In general, Shohet says she "did not want to pour out the baby with the bathwater. We don't ask whether it is good to send a child to a child-care facility," she explains. "In the reality in which parents need a solution for their child, we ask what the framework is and what the quality is of the care given there."

The fact that in 12 percent of the centers examined the care was found overall to be good is a positive finding, in Shohet's opinion, even if in one-quarter of the facilities the level is lower than what is considered to be the minimum.

"This shows that even within the same budgetary framework and in the same conditions, it is possible to achieve a very high level of care," she says, adding that later in the study, there will be a closer analysis of the factors that cause variability among the facilities, in order to find ways to improve the quality of care.

"We found many facilities that were unable to take in all the children and have sufficient space," Shohet explains. "In crowded spaces they could not have two groups active simultaneously. Moreover, there was no space for taking out certain educational aids and as a result the room becomes boring and the aids are in storage all the time. The environment constitutes a sort of textbook about the world for infants and toddlers. It is thus necessary to ensure that the children will have ample space for walking about in the room without stepping on each other; alternatively, there should be large areas in which they can wander about."

As one student observed at a preschool: "In the classroom there is a 'kitchen corner' that is not equipped at all. The children use it for climbing around or sitting. The round table that is usually part of the kitchen is on a different side of the space. This creates a difficulty in the flow of the play."

Waiting for meals

In evaluating the care routine, explains Shohet, "We examined, for example, how the caregiver treats a child who has just arrived, whether she speaks in a pleasant voice and relates to him, and whether the atmosphere is calm and friendly."

The researchers also checked hygienic standards in the facilities. According to Shohet, the prevailing attitude is apparently that "it's all okay, you don't need to go overboard" about cleanliness.

The toys are not washed sufficiently and the caregivers do not always wash their hands after changing diapers. Moreover, at nap time the usual, required distance between mattresses is not maintained, and sometimes they are pushed together into a kind of carpet because otherwise there would not be enough space for all the children.

Furthermore, in some preschools, the children jump on the mattresses and they are not clean.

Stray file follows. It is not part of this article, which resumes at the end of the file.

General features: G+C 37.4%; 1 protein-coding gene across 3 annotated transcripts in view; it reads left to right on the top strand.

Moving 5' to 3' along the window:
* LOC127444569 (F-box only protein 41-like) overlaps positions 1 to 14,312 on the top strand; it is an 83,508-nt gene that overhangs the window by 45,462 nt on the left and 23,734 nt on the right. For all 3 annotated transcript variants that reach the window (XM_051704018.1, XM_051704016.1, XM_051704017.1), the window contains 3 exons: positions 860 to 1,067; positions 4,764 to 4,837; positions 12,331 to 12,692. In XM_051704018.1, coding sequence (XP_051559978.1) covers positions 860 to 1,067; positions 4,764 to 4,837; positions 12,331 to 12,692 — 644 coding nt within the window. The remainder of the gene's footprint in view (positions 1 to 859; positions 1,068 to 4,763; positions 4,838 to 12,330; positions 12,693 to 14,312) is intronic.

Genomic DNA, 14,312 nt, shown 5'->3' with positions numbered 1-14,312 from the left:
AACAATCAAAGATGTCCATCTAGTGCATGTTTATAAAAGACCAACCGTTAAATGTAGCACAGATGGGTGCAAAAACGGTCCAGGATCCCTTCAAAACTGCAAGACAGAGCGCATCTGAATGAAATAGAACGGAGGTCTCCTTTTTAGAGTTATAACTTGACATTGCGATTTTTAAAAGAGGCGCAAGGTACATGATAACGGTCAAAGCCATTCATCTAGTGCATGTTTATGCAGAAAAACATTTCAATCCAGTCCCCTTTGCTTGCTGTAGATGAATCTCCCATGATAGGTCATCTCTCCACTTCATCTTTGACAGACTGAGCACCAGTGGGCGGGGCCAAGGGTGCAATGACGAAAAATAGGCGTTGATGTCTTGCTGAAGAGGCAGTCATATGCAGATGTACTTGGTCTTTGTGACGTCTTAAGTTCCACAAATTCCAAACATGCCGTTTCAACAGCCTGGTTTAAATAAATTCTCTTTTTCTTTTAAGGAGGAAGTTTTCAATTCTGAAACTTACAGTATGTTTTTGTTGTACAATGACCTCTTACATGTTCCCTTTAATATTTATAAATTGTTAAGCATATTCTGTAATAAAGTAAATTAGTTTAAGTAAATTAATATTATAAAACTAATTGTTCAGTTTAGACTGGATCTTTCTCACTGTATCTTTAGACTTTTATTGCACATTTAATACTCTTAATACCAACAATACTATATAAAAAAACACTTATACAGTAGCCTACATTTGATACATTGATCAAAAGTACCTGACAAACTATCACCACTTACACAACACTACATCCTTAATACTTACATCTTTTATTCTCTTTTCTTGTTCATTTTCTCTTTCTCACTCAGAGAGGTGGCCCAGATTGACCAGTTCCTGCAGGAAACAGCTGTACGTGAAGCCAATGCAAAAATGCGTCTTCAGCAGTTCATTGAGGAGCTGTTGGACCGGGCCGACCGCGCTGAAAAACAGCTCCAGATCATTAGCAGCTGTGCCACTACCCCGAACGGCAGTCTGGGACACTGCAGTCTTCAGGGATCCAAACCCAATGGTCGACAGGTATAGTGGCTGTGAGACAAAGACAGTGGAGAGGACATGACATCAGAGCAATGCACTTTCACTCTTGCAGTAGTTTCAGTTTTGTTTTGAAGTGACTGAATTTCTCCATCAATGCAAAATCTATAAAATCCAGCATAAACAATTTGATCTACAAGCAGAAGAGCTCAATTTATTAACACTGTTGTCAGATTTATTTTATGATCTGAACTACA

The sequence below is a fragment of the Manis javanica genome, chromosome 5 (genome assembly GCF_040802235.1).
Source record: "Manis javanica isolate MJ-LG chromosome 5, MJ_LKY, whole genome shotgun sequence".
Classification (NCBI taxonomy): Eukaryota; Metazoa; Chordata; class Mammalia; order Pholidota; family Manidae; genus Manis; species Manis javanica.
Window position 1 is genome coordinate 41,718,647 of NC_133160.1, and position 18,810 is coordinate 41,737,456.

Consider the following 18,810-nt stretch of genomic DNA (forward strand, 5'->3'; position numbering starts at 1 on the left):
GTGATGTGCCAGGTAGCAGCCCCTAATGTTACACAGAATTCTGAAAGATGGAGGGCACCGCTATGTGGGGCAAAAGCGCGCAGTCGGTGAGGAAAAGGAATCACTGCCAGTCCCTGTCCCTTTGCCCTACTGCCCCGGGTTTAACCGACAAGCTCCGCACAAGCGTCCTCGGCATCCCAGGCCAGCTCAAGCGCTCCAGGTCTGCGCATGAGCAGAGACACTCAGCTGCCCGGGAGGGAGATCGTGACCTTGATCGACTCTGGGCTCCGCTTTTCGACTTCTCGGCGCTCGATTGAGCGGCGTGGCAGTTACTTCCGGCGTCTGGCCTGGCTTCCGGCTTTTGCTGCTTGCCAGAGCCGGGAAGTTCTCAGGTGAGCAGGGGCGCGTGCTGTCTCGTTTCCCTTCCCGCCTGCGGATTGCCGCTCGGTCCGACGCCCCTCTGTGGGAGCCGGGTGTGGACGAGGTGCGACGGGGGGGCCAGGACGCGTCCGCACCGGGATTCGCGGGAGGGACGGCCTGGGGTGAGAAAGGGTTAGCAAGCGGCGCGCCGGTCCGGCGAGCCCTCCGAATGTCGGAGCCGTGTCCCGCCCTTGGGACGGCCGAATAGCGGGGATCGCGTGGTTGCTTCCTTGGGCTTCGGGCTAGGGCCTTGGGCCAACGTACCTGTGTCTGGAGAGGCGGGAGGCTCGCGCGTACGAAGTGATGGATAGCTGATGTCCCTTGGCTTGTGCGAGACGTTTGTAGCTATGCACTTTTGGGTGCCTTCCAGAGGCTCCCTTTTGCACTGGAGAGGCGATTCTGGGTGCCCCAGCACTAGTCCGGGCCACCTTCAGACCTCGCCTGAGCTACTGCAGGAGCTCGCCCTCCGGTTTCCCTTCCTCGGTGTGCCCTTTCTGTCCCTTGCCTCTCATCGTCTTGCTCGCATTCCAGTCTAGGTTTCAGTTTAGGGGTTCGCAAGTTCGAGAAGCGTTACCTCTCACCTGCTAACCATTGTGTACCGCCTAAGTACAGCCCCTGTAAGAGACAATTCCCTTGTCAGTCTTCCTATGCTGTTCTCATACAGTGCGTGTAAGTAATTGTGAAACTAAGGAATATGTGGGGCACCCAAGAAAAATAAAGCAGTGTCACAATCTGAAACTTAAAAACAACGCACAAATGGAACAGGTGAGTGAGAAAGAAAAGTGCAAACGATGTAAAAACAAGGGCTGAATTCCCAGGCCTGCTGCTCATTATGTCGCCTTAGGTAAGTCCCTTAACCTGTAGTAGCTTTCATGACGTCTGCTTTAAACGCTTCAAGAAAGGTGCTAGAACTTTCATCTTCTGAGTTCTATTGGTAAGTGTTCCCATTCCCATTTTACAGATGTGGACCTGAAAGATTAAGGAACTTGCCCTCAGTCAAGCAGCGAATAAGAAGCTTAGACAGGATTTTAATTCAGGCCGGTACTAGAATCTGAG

Another serious finding of the researchers was that for lack of space, children sometimes had to wait too long for meals, particularly in places where they eat in two or three shifts. Also from a student's observation: "After they come back from the gymboree, it is 10:55. All the children are sitting on the carpet, two of them are crying because they are tired and hungry ... The caregiver does not offer them games because 'We'll be eating in a little while.'"

In the area of communication, the study examined whether the caregivers talked to the children when they were caring for them individually, for example, when diapering them; what kind of atmosphere prevailed at nap time; whether a child who does not want to sleep is offered an alternative activity; and in what tone of voice the caregivers speak to the children.

"The caregiver's way of speaking is an important lesson in interpersonal communication," notes Shohet. Some of the shortcomings stemmed from the ratio between caregivers and children. "There is a chronic shortage of manpower at the day-care centers," she explains. "One director once told me in despair that she has considered going out to recruit caregivers at bus stops. This is an occupation that is not rewarding in any respect and it leads to burnout. When there is one caregiver for 10 tots, for example, problems arise."

The researchers looked not only at how caregivers spoke to the children but also whether they encouraged their charges to be attentive to language. And what kind of speech did they use - personal or collective speech? An example of the latter is, "Who wants to do this?" Or talking to the group together, by saying "My darlings." And so on, without mentioning the individual by name.

"The caregiver should be paying attention to the children's initiatives," says Shohet. "For example, a toddler who is trying to initiate a relationship with another child. He is holding a toy and wants to give it to another child, but the other child gets frightened and begins to cry. The caregiver stands there with her back to them, turns around when she hears this, and says, 'What have you done to him?'

"The child's initiative should be pure gold for the educator. For example, at a mealtime a child relates, 'I went to the zoo with Daddy and Mommy.' If you just say, 'That's nice,' the circle of communication is closed. But it is possible to develop it like a game of ping-pong. You can say: 'Wow, what animals did you see?' And when the child answers you can go on to ask: 'Did you see the baby elephant?' Then other children will join in and the conversation will continue."